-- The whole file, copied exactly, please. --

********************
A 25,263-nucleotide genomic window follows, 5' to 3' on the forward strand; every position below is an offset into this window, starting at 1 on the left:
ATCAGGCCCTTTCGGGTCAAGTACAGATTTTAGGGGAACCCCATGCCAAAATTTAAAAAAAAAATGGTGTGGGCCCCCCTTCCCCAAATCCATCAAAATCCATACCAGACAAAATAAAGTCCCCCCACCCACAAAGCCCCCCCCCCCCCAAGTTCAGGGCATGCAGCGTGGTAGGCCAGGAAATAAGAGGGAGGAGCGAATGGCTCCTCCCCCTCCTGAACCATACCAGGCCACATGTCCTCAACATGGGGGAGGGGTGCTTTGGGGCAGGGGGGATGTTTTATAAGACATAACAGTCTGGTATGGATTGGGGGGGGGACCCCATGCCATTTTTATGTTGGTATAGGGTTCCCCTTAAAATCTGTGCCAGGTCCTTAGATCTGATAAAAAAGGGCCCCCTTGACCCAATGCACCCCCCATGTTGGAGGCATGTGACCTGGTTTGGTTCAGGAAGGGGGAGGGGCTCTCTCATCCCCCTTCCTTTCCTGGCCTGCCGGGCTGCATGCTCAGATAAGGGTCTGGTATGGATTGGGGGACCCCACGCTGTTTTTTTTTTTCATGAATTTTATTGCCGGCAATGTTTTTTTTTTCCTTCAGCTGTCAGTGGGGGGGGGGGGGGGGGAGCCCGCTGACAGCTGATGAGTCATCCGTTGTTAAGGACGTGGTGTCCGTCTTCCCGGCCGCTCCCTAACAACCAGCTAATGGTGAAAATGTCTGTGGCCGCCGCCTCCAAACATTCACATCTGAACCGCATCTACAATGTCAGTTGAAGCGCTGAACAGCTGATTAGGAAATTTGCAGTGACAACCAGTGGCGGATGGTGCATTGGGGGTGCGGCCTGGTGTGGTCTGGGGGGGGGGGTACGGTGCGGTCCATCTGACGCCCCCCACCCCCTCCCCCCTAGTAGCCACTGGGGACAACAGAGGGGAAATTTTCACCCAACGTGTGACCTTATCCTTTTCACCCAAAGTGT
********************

A 25,263-nucleotide genomic window follows, 5' to 3' on the forward strand; every position below is an offset into this window, starting at 1 on the left:
ATCAGGCCCTTTCGGGTCAAGTACAGATTTTAGGGGAACCCCATGCCAAAATTTAAAAAAAAAATGGTGTGGGCCCCCCTTCCCCAAATCCATCAAAATCCATACCAGACAAAATAAAGTCCCCCCACCCACAAAGCCCCCCCCCCCCCAAGTTCAGGGCATGCAGCGTGGTAGGCCAGGAAATAAGAGGGAGGAGCGAATGGCTCCTCCCCCTCCTGAACCATACCAGGCCACATGTCCTCAACATGGGGGAGGGGTGCTTTGGGGCAGGGGGGATGTTTTATAAGACATAACAGTCTGGTATGGATTGGGGGGGGGACCCCATGCCATTTTTATGTTGGTATAGGGTTCCCCTTAAAATCTGTGCCAGGTCCTTAGATCTGATAAAAAAGGGCCCCCTTGACCCAATGCACCCCCCATGTTGGAGGCATGTGACCTGGTTTGGTTCAGGAAGGGGGAGGGGCTCTCTCATCCCCCTTCCTTTCCTGGCCTGCCGGGCTGCATGCTCAGATAAGGGTCTGGTATGGATTGGGGGACCCCACGCTGTTTTTTTTTTTCATGAATTTTATTGCCGGCAATGTTTTTTTTTTCCTTCAGCTGTCAGTGGGGGGGGGGGGGGGGGAGCCCGCTGACAGCTGATGAGTCATCCGTTGTTAAGGACGTGGTGTCCGTCTTCCCGGCCGCTCCCTAACAACCAGCTAATGGTGAAAATGTCTGTGGCCGCCGCCTCCAAACATTCACATCTGAACCGCATCTACAATGTCAGTTGAAGCGCTGAACAGCTGATTAGGAAATTTGCAGTGACAACCAGTGGCGGATGGTGCATTGGGGGTGCGGCCTGGTGTGGTCTGGGGGGGGGGGTACGGTGCGGTCCATCTGACGCCCCCCACCCCCTCCCCCCTAGTAGCCACTGGGGACAACAGAGGGGAAATTTTCACCCAACGTGTGACCTTATCCTTTTCACCCAAAGTGT